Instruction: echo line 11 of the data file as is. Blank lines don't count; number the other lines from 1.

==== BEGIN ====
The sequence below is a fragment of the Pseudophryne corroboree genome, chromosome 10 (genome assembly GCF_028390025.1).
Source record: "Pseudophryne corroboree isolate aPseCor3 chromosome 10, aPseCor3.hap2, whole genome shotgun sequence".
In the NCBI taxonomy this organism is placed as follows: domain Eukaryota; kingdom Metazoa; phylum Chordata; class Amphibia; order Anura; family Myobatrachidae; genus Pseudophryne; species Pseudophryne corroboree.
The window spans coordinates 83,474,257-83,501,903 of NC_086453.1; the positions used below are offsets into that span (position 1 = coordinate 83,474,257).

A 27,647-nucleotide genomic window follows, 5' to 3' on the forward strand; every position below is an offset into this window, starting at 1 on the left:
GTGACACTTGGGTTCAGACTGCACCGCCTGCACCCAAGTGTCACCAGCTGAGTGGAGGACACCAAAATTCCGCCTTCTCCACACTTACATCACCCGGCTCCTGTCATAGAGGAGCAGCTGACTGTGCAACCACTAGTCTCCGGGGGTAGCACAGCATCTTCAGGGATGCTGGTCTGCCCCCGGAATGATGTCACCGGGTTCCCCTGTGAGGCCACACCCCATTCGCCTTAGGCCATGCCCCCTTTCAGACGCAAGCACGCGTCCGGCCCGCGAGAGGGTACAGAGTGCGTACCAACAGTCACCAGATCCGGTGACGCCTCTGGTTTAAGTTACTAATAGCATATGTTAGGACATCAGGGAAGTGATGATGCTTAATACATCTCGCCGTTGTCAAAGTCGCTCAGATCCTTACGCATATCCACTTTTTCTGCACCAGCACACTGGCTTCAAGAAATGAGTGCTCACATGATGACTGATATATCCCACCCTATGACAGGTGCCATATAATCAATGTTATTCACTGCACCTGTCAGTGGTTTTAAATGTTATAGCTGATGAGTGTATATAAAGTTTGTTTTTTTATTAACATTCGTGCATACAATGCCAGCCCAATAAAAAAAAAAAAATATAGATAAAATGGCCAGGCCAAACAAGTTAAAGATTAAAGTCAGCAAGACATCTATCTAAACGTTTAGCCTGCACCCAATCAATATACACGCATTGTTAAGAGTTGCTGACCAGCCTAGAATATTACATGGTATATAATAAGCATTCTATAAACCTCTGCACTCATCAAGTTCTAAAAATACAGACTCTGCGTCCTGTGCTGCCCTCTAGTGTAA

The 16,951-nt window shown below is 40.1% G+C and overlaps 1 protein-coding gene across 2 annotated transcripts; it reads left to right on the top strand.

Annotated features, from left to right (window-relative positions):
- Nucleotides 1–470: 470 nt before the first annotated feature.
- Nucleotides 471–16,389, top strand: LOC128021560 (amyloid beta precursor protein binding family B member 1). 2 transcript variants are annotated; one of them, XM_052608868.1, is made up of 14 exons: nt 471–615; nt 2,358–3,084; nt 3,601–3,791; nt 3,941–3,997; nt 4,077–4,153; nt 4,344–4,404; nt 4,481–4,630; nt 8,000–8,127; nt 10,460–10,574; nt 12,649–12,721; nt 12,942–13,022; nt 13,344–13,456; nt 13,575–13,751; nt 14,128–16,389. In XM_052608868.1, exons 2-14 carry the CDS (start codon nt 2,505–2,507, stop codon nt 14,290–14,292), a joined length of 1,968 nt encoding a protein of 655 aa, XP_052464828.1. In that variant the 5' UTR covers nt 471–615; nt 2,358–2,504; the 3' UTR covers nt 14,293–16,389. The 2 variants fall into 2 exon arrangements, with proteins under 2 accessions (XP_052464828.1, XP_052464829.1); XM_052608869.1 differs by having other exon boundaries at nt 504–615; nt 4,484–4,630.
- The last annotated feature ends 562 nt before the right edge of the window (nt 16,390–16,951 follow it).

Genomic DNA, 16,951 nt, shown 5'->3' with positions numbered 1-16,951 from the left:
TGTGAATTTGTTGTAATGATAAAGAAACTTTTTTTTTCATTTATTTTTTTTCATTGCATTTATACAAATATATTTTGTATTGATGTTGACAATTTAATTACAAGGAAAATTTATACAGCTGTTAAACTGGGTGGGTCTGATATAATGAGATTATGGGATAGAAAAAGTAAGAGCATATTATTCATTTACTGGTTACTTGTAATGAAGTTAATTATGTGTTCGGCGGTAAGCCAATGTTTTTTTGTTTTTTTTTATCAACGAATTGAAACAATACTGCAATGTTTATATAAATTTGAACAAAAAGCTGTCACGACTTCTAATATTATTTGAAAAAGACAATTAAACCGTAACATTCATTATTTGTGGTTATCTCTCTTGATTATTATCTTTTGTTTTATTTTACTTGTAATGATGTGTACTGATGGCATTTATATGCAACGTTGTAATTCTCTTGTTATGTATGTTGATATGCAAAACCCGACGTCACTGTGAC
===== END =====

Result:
- The last annotated feature ends 562 nt before the right edge of the window (nt 16,390–16,951 follow it).